The review of patient outcomes revealed that all studies reported that mHealth intervention has a positive impact on the proximal and distal outcome measures of self-management or has no significant impact. None of the outcomes worsened as a result of mHealth intervention. However, the evidence is insufficient to make generalizations concerning the positive results based on the findings due to the weak methodology of some of the selected studies. Less than half of the studies employed a randomized design, and all but 2 studies had a sample size smaller than 100. The failure to employ rigorous study design, especially in sampling for participants, can lead to biased results. When the studies were differentiated by study design in measuring effectiveness in improving outcomes, it was found that most of those studies that employed less rigorous methodologies showed statistically significant improvements in outcome measures. On the other hand, all but two RCT studies found non-significant impact on outcome measures. The findings fall within the scope of previously conducted reviews [7,8], that while some studies suggest the effectiveness of mHealth interventions on proximal and distal outcomes of self-management, the current state of literature fails to provide quality evidence; therefore, future studies are needed that involve higher levels of study design.
Upon categorizing the reviewed interventions based on the Individual and Family Self-Management Theory framework, we found that all mHealth interventions employed at least one self-management component. This suggests that mHealth interventions using personal mobile devices are suitable for the self-management of conditions facilitating record keeping of biomarkers, retrieving disease-related information, and receiving feedback and recommendations from professionals. According to the framework, interventions aimed at engagement in self-management can target both context (risk and protective factors) and process (the self-management process). All of the studies reviewed only described interventions aimed at the process-level, suggesting that there are gaps in interventions designed to target contextual factors, such as disease-perception, social capital, literacy, and access.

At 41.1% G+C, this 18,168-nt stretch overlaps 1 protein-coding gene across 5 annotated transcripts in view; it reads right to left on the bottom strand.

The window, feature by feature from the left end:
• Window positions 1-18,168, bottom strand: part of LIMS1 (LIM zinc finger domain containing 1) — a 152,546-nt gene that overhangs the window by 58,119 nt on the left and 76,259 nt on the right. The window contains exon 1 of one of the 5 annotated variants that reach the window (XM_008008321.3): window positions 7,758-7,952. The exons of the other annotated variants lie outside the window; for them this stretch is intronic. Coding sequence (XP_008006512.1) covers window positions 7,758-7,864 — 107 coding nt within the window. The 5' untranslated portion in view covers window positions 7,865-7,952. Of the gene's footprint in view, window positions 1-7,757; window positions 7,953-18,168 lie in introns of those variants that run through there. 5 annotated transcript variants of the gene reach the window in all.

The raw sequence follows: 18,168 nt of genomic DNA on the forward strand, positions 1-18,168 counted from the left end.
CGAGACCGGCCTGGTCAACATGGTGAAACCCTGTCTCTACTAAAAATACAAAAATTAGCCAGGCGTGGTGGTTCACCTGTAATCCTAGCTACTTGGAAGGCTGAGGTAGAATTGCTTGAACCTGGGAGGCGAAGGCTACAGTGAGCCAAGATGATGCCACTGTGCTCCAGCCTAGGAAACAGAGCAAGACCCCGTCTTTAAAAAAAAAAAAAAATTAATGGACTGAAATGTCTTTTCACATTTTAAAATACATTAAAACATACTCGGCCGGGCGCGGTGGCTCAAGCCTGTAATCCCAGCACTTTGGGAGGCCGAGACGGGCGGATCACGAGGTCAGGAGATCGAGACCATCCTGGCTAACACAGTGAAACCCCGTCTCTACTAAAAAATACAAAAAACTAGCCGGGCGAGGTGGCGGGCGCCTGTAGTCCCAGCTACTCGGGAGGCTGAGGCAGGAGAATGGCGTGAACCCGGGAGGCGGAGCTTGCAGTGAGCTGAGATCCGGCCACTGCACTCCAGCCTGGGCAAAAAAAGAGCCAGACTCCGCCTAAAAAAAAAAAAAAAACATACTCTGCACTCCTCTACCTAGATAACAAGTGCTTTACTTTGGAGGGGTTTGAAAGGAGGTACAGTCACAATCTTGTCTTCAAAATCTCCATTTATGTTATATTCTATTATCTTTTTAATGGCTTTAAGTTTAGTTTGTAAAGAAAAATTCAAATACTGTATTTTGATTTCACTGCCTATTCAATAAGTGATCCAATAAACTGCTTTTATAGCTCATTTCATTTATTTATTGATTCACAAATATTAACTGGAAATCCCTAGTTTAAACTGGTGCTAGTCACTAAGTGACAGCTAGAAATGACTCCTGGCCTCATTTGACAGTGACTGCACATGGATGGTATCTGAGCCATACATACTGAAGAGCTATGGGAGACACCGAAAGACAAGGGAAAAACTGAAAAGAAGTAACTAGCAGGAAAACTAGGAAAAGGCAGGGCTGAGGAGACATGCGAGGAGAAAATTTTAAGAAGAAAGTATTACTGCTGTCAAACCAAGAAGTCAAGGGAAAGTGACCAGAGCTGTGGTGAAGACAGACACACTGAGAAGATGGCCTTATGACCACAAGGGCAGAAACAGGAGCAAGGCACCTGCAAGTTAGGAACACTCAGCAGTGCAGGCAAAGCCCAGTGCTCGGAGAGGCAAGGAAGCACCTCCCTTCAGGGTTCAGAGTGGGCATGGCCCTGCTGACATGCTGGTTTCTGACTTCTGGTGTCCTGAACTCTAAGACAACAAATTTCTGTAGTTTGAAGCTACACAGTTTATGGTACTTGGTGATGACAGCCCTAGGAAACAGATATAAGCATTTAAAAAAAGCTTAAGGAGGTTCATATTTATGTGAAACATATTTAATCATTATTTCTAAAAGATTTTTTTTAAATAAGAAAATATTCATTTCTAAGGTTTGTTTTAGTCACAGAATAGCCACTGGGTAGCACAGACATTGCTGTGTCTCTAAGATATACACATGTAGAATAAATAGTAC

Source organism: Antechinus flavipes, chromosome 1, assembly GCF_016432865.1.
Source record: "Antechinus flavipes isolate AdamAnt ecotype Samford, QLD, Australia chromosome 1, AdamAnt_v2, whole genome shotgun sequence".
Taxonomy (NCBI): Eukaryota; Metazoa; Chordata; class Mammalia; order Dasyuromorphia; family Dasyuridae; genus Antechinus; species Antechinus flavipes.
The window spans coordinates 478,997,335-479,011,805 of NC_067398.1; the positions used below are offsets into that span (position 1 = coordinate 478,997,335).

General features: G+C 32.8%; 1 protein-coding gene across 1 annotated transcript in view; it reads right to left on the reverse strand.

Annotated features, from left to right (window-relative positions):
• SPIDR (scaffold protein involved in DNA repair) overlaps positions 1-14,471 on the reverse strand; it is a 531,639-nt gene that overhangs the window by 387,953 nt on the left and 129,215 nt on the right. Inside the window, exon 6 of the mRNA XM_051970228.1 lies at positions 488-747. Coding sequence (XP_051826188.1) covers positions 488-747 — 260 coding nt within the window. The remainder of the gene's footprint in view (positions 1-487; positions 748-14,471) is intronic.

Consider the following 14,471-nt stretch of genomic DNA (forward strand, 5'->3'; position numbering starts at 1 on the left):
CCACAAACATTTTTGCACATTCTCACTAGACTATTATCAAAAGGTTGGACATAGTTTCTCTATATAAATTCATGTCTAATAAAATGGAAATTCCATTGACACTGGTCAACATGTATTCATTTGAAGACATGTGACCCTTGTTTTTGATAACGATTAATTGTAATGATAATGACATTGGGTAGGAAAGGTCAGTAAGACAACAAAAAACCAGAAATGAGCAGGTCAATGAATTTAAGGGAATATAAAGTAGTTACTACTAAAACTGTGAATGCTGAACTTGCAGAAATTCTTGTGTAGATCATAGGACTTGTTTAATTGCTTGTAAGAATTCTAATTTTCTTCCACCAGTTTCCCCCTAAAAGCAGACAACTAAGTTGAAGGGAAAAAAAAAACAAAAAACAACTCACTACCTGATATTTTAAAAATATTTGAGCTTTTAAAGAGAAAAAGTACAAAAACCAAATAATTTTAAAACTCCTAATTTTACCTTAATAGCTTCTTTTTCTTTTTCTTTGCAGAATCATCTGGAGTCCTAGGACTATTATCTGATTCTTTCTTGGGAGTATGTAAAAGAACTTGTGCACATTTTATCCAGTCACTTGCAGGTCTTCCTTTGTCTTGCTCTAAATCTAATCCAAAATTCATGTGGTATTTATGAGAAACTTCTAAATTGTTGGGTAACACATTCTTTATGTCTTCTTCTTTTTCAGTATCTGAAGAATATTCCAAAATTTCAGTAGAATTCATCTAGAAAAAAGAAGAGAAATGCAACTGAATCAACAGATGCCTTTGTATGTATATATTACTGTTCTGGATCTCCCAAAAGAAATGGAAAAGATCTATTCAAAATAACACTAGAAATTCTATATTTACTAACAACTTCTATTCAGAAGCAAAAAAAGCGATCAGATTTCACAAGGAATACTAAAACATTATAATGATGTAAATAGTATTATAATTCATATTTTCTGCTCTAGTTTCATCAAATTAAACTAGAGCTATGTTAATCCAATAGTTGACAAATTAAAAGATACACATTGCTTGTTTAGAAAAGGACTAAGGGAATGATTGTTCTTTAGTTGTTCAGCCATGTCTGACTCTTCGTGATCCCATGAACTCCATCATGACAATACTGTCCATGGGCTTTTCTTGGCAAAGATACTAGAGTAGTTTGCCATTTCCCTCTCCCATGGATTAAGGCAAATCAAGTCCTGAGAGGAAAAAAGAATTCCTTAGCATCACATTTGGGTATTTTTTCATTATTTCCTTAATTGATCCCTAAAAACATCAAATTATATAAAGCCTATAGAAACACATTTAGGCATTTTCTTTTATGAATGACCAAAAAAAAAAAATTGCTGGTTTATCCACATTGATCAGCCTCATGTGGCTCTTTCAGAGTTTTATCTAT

Also, while several of the selected interventions employed social influence and social support tools, all were centered on the interaction between the patient and healthcare provider (doctor or nurse). As the name of the framework suggests, family members play a crucial role in disease management, especially for older adults with chronic conditions. None of the studies described interventions in which family members were involved in the self-management process. Classification of findings according to the framework suggest that the development of a greater variety of mHealth interventions is required for the self-management of chronic disease.
With recent demographic and epidemiologic changes, there are increasing concerns about the rise of healthcare expenditure and the sustainability of current care practices. Self-management of chronic conditions is rising as an effective strategy to contain costs by preventing the adverse consequences of neglected conditions and shifting the care setting away from traditional healthcare institutions into the community. In a highly-connected country such as Korea, mHealth can serve as a mechanism to bring together members of the community to guide each other in achieving health goals. The results of this review suggest there are positive associations with mHealth interventions and self-management outcomes of chronic diseases. However, we also found that there is a need for stronger empirical evidence in the literature and the development of a greater variety of intervention designs to improve the self-management of chronic conditions in diverse dimensions.

Acknowledgments

This research has been supported by the National Research Foundation of Korea funded by the Korean Government (No. 21B20151213037) and the AXA Research Fund (Award No. 900-2017006).